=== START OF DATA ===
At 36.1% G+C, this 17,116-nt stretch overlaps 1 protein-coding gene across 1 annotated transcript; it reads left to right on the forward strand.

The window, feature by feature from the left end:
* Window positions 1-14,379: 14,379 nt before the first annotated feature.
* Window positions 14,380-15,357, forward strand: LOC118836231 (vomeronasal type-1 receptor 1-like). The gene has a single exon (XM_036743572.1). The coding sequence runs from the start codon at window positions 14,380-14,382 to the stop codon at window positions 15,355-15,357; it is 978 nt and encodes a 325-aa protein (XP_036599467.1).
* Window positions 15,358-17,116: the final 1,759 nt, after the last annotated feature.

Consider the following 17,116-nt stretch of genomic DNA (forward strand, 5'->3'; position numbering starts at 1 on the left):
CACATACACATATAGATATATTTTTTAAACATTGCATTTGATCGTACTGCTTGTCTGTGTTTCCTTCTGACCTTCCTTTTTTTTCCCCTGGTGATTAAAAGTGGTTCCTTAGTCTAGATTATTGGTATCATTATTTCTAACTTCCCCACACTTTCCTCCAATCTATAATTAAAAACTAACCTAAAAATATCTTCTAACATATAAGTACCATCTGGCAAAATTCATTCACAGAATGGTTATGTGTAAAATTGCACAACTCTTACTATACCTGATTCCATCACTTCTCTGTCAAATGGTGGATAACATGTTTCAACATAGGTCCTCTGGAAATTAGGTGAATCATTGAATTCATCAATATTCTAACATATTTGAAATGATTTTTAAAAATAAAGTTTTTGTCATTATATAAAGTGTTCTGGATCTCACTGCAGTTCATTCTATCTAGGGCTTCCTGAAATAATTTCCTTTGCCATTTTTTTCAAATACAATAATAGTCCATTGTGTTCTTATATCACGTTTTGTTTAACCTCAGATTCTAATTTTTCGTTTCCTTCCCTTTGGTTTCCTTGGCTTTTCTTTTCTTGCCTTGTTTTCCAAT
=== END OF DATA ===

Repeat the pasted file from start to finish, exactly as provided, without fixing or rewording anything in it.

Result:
At 36.1% G+C, this 17,116-nt stretch overlaps 1 protein-coding gene across 1 annotated transcript; it reads left to right on the forward strand.

The window, feature by feature from the left end:
* Window positions 1-14,379: 14,379 nt before the first annotated feature.
* Window positions 14,380-15,357, forward strand: LOC118836231 (vomeronasal type-1 receptor 1-like). The gene has a single exon (XM_036743572.1). The coding sequence runs from the start codon at window positions 14,380-14,382 to the stop codon at window positions 15,355-15,357; it is 978 nt and encodes a 325-aa protein (XP_036599467.1).
* Window positions 15,358-17,116: the final 1,759 nt, after the last annotated feature.

Consider the following 17,116-nt stretch of genomic DNA (forward strand, 5'->3'; position numbering starts at 1 on the left):
CACATACACATATAGATATATTTTTTAAACATTGCATTTGATCGTACTGCTTGTCTGTGTTTCCTTCTGACCTTCCTTTTTTTTCCCCTGGTGATTAAAAGTGGTTCCTTAGTCTAGATTATTGGTATCATTATTTCTAACTTCCCCACACTTTCCTCCAATCTATAATTAAAAACTAACCTAAAAATATCTTCTAACATATAAGTACCATCTGGCAAAATTCATTCACAGAATGGTTATGTGTAAAATTGCACAACTCTTACTATACCTGATTCCATCACTTCTCTGTCAAATGGTGGATAACATGTTTCAACATAGGTCCTCTGGAAATTAGGTGAATCATTGAATTCATCAATATTCTAACATATTTGAAATGATTTTTAAAAATAAAGTTTTTGTCATTATATAAAGTGTTCTGGATCTCACTGCAGTTCATTCTATCTAGGGCTTCCTGAAATAATTTCCTTTGCCATTTTTTTCAAATACAATAATAGTCCATTGTGTTCTTATATCACGTTTTGTTTAACCTCAGATTCTAATTTTTCGTTTCCTTCCCTTTGGTTTCCTTGGCTTTTCTTTTCTTGCCTTGTTTTCCAAT